Lemon Chiffon Cake is a famously fluffy lemon sponge cake that’s delicious on its own or topped with whipped cream and berries. The ultra light texture makes this cake a summer favorite.
lemon chiffon cake is a game changer
It may not be such a big deal in the grand scheme of things, but in the little universe that is our kitchen, a great new cake recipe can be a game changer. This one is different from anything I’ve shared before, in fact I had to get a brand new tube pan for it, and now we’re obsessed.
the history of chiffon cakes
“The recipe is credited to Harry Baker (1883–1974), a Californian insurance salesman turned caterer. Baker kept the recipe secret for 20 years until he sold it to General Mills, which spread the recipe through marketing materials in the 1940s and 1950s under the name “chiffon cake”, and a set of 14 recipes and variations was released to the public in a Betty Crocker pamphlet published in 1948.”Wikipedia
let’s talk texture (it’s dreamy)
You can’t have a discussion about lemon chiffon cake without talking texture. Woa. Light, spongey, feathery, airy, diaphanous…and it slices like a dream. It’s really unlike any other type of cake, and so worth making. You can eat a piece and hardly even know it!
The secret to the fluffy texture of a chiffon cake is that it’s made with oil, not butter, and the egg whites are beaten before being folded into the batter. This results in an airy sponge-like cake that stays moist and tender longer than regular cakes.
everything you need to know about chiffon cakes
Both cakes are tall and light and baked in a tube pan, and both are made with beaten egg whites, but chiffon cakes contain oil and egg yolks, while angel food cakes do not. A chiffon cake has a slightly more open, spongy texture than an angel food cake. A chiffon cake is a little richer, with better flavor, and a more appealing texture, in my opinion.
Make sure your bowl and beaters are clean and free from oil. Even a tiny bit of oil can deflate your whites. Use a glass or metal bowl, not plastic, and room temperature egg whites beat up easier than cold.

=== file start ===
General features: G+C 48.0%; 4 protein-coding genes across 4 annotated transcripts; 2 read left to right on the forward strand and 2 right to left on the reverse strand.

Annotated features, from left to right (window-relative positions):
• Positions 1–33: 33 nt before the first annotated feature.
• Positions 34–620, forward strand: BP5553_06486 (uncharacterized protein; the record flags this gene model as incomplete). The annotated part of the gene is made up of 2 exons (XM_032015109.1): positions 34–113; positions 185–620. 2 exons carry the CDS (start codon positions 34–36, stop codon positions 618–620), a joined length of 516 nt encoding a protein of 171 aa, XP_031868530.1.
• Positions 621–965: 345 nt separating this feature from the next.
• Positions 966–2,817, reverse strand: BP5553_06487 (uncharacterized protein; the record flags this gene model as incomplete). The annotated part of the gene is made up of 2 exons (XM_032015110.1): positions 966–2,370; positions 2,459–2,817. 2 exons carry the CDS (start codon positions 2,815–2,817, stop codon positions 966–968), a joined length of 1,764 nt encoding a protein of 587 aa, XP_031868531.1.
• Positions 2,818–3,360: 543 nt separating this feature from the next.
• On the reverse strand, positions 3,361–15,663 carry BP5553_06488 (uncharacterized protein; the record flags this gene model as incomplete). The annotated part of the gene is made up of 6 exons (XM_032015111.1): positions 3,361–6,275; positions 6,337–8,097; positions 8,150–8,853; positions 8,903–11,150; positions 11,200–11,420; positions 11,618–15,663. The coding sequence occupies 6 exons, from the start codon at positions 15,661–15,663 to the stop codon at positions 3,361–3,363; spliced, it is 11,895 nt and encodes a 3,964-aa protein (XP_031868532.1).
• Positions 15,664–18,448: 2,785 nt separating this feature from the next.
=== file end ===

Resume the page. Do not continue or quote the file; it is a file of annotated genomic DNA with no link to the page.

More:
Yes, you can. You want to whip them until they just hold their peaks when you lift up your beaters. If you beat them too much they’ll get coarse and grainy.
Chiffon and angel food cakes are super delicate, and the structure of a tube pan helps them rise tall. You can theoretically bake this batter in other pans but you’d have to adjust the amount of batter for the pan (the cake rises high and can overflow.) It would still need to be cooled upside down.
Chiffon cakes are very airy and light, so cooling the cake upside down takes pressure off the just baked cake and ensures that it won’t collapse. If your pan has ‘legs’ like mine, below, that makes it easy.
You can use a good gluten free baking mix in place of the all purpose flour in this cake.
Yes, leave out the lemon juice, zest, and extract. Add more water to compensate for the lemon juice, and extra vanilla extract in place of the lemon extract.
lemon chiffon cake has a subtle lemon flavor
This isn’t one of those super tangy lemon cakes like my lemon velvet sheet cake or lemon drizzle cake. This one speaks in soft citrusy tones, but is no less delicious. Sponge cakes need flavoring to make them interesting, whether it’s vanilla, almond, rum, chocolate, or some sort of citrus. I think a lime or orange version of this cake would be delicious.